The Other Side of the Coin 

See Matthew 6:9-13 (click here to read)

In the first of this three-part series (click here to read) I said that Jesus gave us a prayer to pray which he fully intends to answer when we pray with diligence and faith. God wants us to live a blessed life, in terms of provision, healthy relationships and overall goodness.

In the second part (click here to read), my main point was that if God wants us to have a blessed life, then every single obstacle that prevents us from living this kind of life must be treated as an enemy! We must resist the enemy, whether it is within (sin) or without (the devil or the world).

Now, I must make some pastoral comments about what the blessed life is. The blessed life is first and foremost an internal life. What do I mean by that? I simply mean that we can live in the blessing of God’s goodness even in those seasons when our circumstances might be screaming the opposite!

Let me give you an example: This past Sunday we were visiting a church led by friends of ours. This church is at the moment experiencing some low grade persecution and some difficulties with their location. In spite of these real struggles, we were blown away by the joy, peace and love that were evident in the church meeting and our fellowship afterwards. Even though the external circumstances might indicate real difficulties the internal attitude of the congregation was, “We are blessed!”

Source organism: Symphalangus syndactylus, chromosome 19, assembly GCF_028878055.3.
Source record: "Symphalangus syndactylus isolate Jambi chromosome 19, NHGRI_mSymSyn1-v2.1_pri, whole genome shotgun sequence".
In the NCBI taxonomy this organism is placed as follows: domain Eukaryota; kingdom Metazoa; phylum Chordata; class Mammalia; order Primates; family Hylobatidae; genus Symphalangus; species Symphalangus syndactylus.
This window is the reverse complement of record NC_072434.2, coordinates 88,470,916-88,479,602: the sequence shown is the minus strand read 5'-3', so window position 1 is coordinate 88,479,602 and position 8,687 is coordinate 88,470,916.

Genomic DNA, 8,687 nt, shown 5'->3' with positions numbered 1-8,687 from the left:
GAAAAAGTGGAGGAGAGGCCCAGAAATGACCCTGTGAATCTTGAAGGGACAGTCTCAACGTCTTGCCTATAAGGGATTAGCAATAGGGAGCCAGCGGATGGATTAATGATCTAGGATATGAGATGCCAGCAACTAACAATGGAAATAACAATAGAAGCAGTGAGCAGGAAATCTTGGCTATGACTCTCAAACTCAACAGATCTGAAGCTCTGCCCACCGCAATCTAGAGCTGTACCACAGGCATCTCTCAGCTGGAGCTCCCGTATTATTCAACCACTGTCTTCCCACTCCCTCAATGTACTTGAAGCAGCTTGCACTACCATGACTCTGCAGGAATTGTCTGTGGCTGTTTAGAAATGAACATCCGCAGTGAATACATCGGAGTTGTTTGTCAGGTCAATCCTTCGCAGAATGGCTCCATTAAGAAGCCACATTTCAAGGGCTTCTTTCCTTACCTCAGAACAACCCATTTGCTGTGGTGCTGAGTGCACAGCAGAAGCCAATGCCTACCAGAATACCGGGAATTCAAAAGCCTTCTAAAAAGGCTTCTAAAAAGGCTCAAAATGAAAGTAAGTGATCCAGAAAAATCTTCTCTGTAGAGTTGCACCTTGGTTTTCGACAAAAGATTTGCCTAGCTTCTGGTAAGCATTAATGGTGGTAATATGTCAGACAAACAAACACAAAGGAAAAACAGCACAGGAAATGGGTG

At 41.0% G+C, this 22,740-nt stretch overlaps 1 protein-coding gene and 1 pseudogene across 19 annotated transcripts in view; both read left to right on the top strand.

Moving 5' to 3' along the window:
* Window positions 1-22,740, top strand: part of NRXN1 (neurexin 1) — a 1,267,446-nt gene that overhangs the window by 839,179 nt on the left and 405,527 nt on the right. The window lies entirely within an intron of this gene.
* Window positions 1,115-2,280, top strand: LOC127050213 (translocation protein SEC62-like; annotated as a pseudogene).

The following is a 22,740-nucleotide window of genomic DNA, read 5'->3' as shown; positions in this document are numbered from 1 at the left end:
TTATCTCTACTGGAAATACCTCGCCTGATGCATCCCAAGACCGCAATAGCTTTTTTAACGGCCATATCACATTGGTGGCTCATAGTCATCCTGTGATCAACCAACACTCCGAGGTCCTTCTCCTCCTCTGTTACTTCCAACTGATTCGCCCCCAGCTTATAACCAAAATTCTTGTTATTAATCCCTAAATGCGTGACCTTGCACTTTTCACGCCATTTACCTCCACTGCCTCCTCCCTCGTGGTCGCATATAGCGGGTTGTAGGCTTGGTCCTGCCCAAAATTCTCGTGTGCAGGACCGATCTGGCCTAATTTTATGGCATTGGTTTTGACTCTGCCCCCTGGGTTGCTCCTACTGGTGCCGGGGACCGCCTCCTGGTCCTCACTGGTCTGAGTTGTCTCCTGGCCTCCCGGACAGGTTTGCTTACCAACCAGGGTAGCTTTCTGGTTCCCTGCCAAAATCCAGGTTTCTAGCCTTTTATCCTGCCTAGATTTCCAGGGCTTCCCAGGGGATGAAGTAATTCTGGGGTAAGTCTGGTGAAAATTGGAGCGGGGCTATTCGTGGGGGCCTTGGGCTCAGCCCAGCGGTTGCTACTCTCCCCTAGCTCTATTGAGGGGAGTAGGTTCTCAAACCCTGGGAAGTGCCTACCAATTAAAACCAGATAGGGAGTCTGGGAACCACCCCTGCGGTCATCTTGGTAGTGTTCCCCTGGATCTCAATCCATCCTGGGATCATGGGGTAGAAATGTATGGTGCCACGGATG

How did this church get to this place? Ever since we met these pastors and this congregation eight years ago, we have noticed an increase in a hunger for God. This church is passionately pursuing God’s kingdom. Their worship is deep, they’re praying is heartfelt and their preaching is intense and prophetic. They are a prayerful church with many prayer meetings during the week. They are feasting on the Lord and seeking for his kingdom to come, therefore they are experiencing love, joy and peace in the Holy Spirit.

The apostle Paul makes this statement in Philippians 4:13, “I can do all things through him who gives me strength.” The immediate context (read Philippians 4 here) of that verse is actually Paul’s suffering. He is saying here that he is actually able to rejoice in the goodness of God even in lack because it is God who gives him the strength to do so. God gives strength to our friends as they endure hardship because they are given to hotly pursuing God and his kingdom. An important point to make here is that hardship was coming to the apostle Paul and to our friends’ church because of persecution, not because they were entertaining or rationalizing evil.

Friends, together let us pursue God and his kingdom with all of our hearts! We will reap the benefits of internal well-being and blessedness. We will also see victory in our external circumstances as we overcome the evil one.